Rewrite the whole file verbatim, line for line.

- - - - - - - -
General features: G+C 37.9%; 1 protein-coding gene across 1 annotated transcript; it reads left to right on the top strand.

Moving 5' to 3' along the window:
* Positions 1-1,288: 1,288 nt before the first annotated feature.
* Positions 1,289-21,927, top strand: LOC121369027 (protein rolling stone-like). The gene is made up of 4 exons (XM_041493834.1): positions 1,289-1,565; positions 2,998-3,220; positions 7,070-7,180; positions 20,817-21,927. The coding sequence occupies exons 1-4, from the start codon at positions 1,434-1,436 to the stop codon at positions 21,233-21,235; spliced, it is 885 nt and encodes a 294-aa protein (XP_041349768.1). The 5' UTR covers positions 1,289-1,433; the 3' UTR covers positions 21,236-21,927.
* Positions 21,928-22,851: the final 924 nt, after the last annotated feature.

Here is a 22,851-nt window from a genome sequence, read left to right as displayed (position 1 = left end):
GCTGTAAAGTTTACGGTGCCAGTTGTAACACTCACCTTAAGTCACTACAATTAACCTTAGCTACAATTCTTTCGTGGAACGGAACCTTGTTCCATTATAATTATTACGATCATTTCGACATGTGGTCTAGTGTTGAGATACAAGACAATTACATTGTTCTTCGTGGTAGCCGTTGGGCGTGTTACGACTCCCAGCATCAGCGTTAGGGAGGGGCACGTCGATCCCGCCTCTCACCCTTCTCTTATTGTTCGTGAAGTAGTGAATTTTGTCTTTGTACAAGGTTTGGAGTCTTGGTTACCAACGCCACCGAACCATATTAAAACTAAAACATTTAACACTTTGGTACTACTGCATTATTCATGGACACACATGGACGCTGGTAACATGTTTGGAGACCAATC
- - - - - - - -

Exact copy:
General features: G+C 37.9%; 1 protein-coding gene across 1 annotated transcript; it reads left to right on the top strand.

Moving 5' to 3' along the window:
* Positions 1-1,288: 1,288 nt before the first annotated feature.
* Positions 1,289-21,927, top strand: LOC121369027 (protein rolling stone-like). The gene is made up of 4 exons (XM_041493834.1): positions 1,289-1,565; positions 2,998-3,220; positions 7,070-7,180; positions 20,817-21,927. The coding sequence occupies exons 1-4, from the start codon at positions 1,434-1,436 to the stop codon at positions 21,233-21,235; spliced, it is 885 nt and encodes a 294-aa protein (XP_041349768.1). The 5' UTR covers positions 1,289-1,433; the 3' UTR covers positions 21,236-21,927.
* Positions 21,928-22,851: the final 924 nt, after the last annotated feature.

Here is a 22,851-nt window from a genome sequence, read left to right as displayed (position 1 = left end):
GCTGTAAAGTTTACGGTGCCAGTTGTAACACTCACCTTAAGTCACTACAATTAACCTTAGCTACAATTCTTTCGTGGAACGGAACCTTGTTCCATTATAATTATTACGATCATTTCGACATGTGGTCTAGTGTTGAGATACAAGACAATTACATTGTTCTTCGTGGTAGCCGTTGGGCGTGTTACGACTCCCAGCATCAGCGTTAGGGAGGGGCACGTCGATCCCGCCTCTCACCCTTCTCTTATTGTTCGTGAAGTAGTGAATTTTGTCTTTGTACAAGGTTTGGAGTCTTGGTTACCAACGCCACCGAACCATATTAAAACTAAAACATTTAACACTTTGGTACTACTGCATTATTCATGGACACACATGGACGCTGGTAACATGTTTGGAGACCAATC